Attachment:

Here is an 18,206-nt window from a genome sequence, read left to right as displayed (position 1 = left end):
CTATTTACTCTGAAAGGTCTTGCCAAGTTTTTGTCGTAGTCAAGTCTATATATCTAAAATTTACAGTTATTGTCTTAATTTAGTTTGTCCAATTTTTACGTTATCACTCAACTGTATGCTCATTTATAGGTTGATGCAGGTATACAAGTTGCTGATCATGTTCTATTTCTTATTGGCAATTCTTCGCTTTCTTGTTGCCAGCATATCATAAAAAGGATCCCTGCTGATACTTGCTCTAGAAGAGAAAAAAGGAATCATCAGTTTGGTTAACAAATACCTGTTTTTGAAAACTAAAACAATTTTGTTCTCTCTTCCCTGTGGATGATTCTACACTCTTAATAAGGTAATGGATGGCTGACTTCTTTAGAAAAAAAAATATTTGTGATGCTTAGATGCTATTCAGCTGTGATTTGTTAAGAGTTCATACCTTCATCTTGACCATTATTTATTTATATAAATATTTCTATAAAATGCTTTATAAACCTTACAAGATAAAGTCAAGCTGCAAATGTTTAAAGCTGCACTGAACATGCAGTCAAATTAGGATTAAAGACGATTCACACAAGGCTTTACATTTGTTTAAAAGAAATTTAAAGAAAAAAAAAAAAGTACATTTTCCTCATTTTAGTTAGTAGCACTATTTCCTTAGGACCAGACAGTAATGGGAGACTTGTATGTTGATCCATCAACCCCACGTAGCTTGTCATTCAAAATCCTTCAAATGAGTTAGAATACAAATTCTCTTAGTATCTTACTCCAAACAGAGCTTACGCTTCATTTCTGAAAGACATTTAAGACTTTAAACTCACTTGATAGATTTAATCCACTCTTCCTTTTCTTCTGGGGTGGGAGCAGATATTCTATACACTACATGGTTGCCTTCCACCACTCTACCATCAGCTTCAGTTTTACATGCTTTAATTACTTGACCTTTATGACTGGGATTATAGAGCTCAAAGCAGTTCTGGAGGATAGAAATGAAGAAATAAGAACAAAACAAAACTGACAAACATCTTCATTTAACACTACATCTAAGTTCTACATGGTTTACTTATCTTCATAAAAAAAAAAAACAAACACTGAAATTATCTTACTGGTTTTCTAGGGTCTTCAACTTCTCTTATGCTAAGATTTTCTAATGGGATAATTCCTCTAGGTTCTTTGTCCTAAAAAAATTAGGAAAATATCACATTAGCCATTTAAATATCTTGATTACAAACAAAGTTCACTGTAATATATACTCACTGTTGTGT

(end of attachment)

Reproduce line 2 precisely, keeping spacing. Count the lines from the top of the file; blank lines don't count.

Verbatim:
CTATTTACTCTGAAAGGTCTTGCCAAGTTTTTGTCGTAGTCAAGTCTATATATCTAAAATTTACAGTTATTGTCTTAATTTAGTTTGTCCAATTTTTACGTTATCACTCAACTGTATGCTCATTTATAGGTTGATGCAGGTATACAAGTTGCTGATCATGTTCTATTTCTTATTGGCAATTCTTCGCTTTCTTGTTGCCAGCATATCATAAAAAGGATCCCTGCTGATACTTGCTCTAGAAGAGAAAAAAGGAATCATCAGTTTGGTTAACAAATACCTGTTTTTGAAAACTAAAACAATTTTGTTCTCTCTTCCCTGTGGATGATTCTACACTCTTAATAAGGTAATGGATGGCTGACTTCTTTAGAAAAAAAAATATTTGTGATGCTTAGATGCTATTCAGCTGTGATTTGTTAAGAGTTCATACCTTCATCTTGACCATTATTTATTTATATAAATATTTCTATAAAATGCTTTATAAACCTTACAAGATAAAGTCAAGCTGCAAATGTTTAAAGCTGCACTGAACATGCAGTCAAATTAGGATTAAAGACGATTCACACAAGGCTTTACATTTGTTTAAAAGAAATTTAAAGAAAAAAAAAAAAGTACATTTTCCTCATTTTAGTTAGTAGCACTATTTCCTTAGGACCAGACAGTAATGGGAGACTTGTATGTTGATCCATCAACCCCACGTAGCTTGTCATTCAAAATCCTTCAAATGAGTTAGAATACAAATTCTCTTAGTATCTTACTCCAAACAGAGCTTACGCTTCATTTCTGAAAGACATTTAAGACTTTAAACTCACTTGATAGATTTAATCCACTCTTCCTTTTCTTCTGGGGTGGGAGCAGATATTCTATACACTACATGGTTGCCTTCCACCACTCTACCATCAGCTTCAGTTTTACATGCTTTAATTACTTGACCTTTATGACTGGGATTATAGAGCTCAAAGCAGTTCTGGAGGATAGAAATGAAGAAATAAGAACAAAACAAAACTGACAAACATCTTCATTTAACACTACATCTAAGTTCTACATGGTTTACTTATCTTCATAAAAAAAAAAAACAAACACTGAAATTATCTTACTGGTTTTCTAGGGTCTTCAACTTCTCTTATGCTAAGATTTTCTAATGGGATAATTCCTCTAGGTTCTTTGTCCTAAAAAAATTAGGAAAATATCACATTAGCCATTTAAATATCTTGATTACAAACAAAGTTCACTGTAATATATACTCACTGTTGTGT